Nauplii incubated in [H.sup.3]-serotonin (20 [micro]M) did not show increased labeling over the ocellus or, indeed, over any structure (Fig. 2E, F; Fig. 3B). Adult Balanus nubilus photoreceptors are not labeled when incubated with [H.sup.3]-serotonin, but a small number of other neurons within the adult nervous system do show labeling (Stuart et al., 1996). Further, serotonin has been detected in cyprid larvae and appears to be important in settlement (Yamamoto et al., 1999). In the nauplius larva these neurons may not have developed as yet or may have been too small to detect, or their absence may reflect a species difference between the adult Balanus nubilus and the larval Balanus amphitrite nervous systems. The lack of labeling of the ocelli with [H.sup.3]-serotonin indicates that the uptake of [H.sup.3]-histamine into barnacle eyes is by a process selective for histamine in the nauplius larva, as it is in the adult.
Autoradiography of cyprid larvae
A whole mount of a cyprid larva viewed from the side is depicted in Figure 4A, and a section through the eyes of a cyprid viewed from the top is seen in Figure 4B. The medially located ocellus (smaller arrows) and laterally located pair of compound eyes (larger arrows) may be clearly seen. Cyprids were incubated in [H.sup.3]-histamine (20 [micro]M) and processed for autoradiography. Unlike nauplii, cyprids have a thick cuticle overlying the epidermis, so would be expected to be poorly penetrated by substances added to the seawater. Indeed, when the larvae were incubated in [H.sup.3]histamine alone, the eyes were labeled only faintly. Addition of the solubilizing agent Triton X-100 during the incubation increased the degree of labeling of both the compound eyes (Fig. 4C, D) and the median eye (Fig. 4E, F). The cuplike shape of the label within the median eye (Fig. 4E, F) again indicates that the pigment cells may be more heavily labeled than the photoreceptors. A section through the eye of another specimen, ca tching the pigment cup as a ring, indicates that grains might also be concentrated within and beside the cup (Fig. 4F, inset). It was not possible to determine which structures were labeled within the compound eye.
We report here that all of the eyes of both the nauplius and cyprid larvae of balanoid barnacles are labeled when incubated in [H.sup.3]-histamine, but that other tissues in the animal are not. Uptake is blocked by chlorpromazine and is specific in that [H.sup.3]-serotonin is not taken up, as is also the case with uptake of [H.sup.3]-histamine into the adult median photoreceptors. Thus a histamine transporter similar to that of the adult appears to be expressed in the eyes of the larvae.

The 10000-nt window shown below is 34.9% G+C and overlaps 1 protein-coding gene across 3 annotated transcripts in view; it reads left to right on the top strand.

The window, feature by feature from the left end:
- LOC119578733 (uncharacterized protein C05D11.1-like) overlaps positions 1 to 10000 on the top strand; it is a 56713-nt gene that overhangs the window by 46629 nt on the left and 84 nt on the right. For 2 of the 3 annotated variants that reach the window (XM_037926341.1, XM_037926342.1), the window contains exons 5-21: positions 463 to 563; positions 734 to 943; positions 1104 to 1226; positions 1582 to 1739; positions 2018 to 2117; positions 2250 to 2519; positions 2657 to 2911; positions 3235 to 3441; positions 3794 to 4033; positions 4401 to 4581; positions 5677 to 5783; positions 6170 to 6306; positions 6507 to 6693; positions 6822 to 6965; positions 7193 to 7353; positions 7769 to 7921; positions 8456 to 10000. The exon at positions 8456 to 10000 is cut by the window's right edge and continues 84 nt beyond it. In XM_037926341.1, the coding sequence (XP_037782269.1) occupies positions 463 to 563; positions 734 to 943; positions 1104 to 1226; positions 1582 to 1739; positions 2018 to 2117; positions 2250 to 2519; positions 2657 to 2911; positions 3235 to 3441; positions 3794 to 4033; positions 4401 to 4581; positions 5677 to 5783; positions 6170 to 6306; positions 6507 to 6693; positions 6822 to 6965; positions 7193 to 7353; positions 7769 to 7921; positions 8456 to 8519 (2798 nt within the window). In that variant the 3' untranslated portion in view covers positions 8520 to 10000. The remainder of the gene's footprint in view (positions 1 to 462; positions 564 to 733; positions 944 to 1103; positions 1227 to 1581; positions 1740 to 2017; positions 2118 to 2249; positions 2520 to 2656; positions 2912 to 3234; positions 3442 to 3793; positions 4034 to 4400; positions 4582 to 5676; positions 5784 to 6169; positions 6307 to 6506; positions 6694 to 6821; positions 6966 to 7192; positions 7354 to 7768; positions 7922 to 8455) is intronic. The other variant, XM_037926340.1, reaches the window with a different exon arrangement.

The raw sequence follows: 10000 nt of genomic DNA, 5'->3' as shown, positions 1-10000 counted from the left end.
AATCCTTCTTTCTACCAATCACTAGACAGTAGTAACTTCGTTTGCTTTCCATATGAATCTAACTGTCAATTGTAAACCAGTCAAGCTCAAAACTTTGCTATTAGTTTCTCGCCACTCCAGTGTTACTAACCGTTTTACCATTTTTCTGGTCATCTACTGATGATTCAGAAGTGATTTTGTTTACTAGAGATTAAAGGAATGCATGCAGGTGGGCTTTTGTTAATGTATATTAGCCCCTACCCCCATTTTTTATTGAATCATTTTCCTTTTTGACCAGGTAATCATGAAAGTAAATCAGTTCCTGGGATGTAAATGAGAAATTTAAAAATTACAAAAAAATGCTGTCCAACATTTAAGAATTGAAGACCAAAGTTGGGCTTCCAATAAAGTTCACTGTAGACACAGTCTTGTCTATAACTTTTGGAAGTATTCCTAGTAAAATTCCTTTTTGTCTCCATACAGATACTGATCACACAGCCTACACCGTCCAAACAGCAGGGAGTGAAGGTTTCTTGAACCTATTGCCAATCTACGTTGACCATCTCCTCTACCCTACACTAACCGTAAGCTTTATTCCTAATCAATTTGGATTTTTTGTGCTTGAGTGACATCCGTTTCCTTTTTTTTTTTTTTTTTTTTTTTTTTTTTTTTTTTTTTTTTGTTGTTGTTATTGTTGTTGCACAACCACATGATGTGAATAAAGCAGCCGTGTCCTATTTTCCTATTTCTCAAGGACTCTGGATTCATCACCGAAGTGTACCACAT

In the simple median eyes of both the nauplii and cyprid, autoradiographs showed label concentrated primarily over the pigment cells surrounding the photoreceptors rather than over the photoreceptor rhabdomeric processes enveloped by the pigment cells. But histamine uptake may take place only in the axons and terminals of these sensory neurons, as it does in the adult (Stuart et al., 1996). In the larvae, the axons of the photoreceptors could not be reliably followed to settle this point. We also do not know if the heavy labeling of the pigment cells is specific to larvae, since in the adult there are no pigment cells associated with the commonly studied median eye. Adult lateral eyes of certain species retain pigment cells, but the uptake of [H.sup.3]-histamine has not been studied in those cases. It is not yet possible, then, to determine whether [H.sup.3]-histamine uptake in the larval eyes follows or differs from the adult pattern.
Although the behaviors of the nauplius larva and the adult barnacle with respect to light seem very different at first glance, they are actually similar and indeed might not require radical changes in circuitry (such as a different photoreceptor transmitter) during development. In both larvae and adults, changes in the ambient light affect the rhythmic motion of the animal's appendages, the cirri. In the larvae, this motion underlies swimming, whereas in the adult it is devoted to feeding.
In adult barnacles, rhythmic feeding by the cirri proceeds in the light, but the dimming of light halts rhythmic cirral motion and provokes the retraction of the cirri into the shell. The visual pathway is kept from interfering with the cirral rhythm as long as the light is not disturbed: histamine, continuously liberated by the illuminated photoreceptors, inhibits the postsynaptic cells, keeping the visual pathway silent. Dimming of the light (for example, by shadows of predators) interrupts the release of histamine, releases the second-order cells from inhibition, and initiates impulses in the visual pathway (Stuart and Oertel, 1978), leading to the cessation of these feeding movements. A complex behavior involving most of the animal's muscles is set in motion: the cirri stop their rhythmic motion, withdrawing into the shell, and the opercular plates are pulled closed to seal the animal within its fortress (Gwilliam, 1963).
In the nauplius larvae, the job of the cirri is to propel the animals toward light. The direction from which the light is coming is determined by the ocellus. The three divisions of the naupliar eye look in three different directions, and presumably the division in greatest light somehow causes the strongest movement of the animal in that particular direction. Thus the function of light in the nauplius and adult would seem similar in that light is accompanied by movement (feeding in the adult, swimming in the nauplius) and dimming or less light by the cessation or a decrease of movement. It might be that the neural circuits are similar at the two stages, although they accomplish very different behaviors depending on whether the animal is free-swimming or sessile.
We are grateful to Kirk McNaughton for his assistance with the cryostat technique, to Dr. Dan Rittschof and Marion McClary of the Duke University Marine Laboratory, Beaufort, North Carolina, for providing barnacle larvae, and to Jennifer R. Morgan for helpful comments on the manuscript. Supported by USPHS grant EY03347 to AES.
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[Figure 1 omitted]
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|Author:||Stuart, Ann E.; Mekeel, Harold E.; Kempter, Elizabeth|
|Publication:||The Biological Bulletin|
|Article Type:||Statistical Data Included|
|Date:||Feb 1, 2002|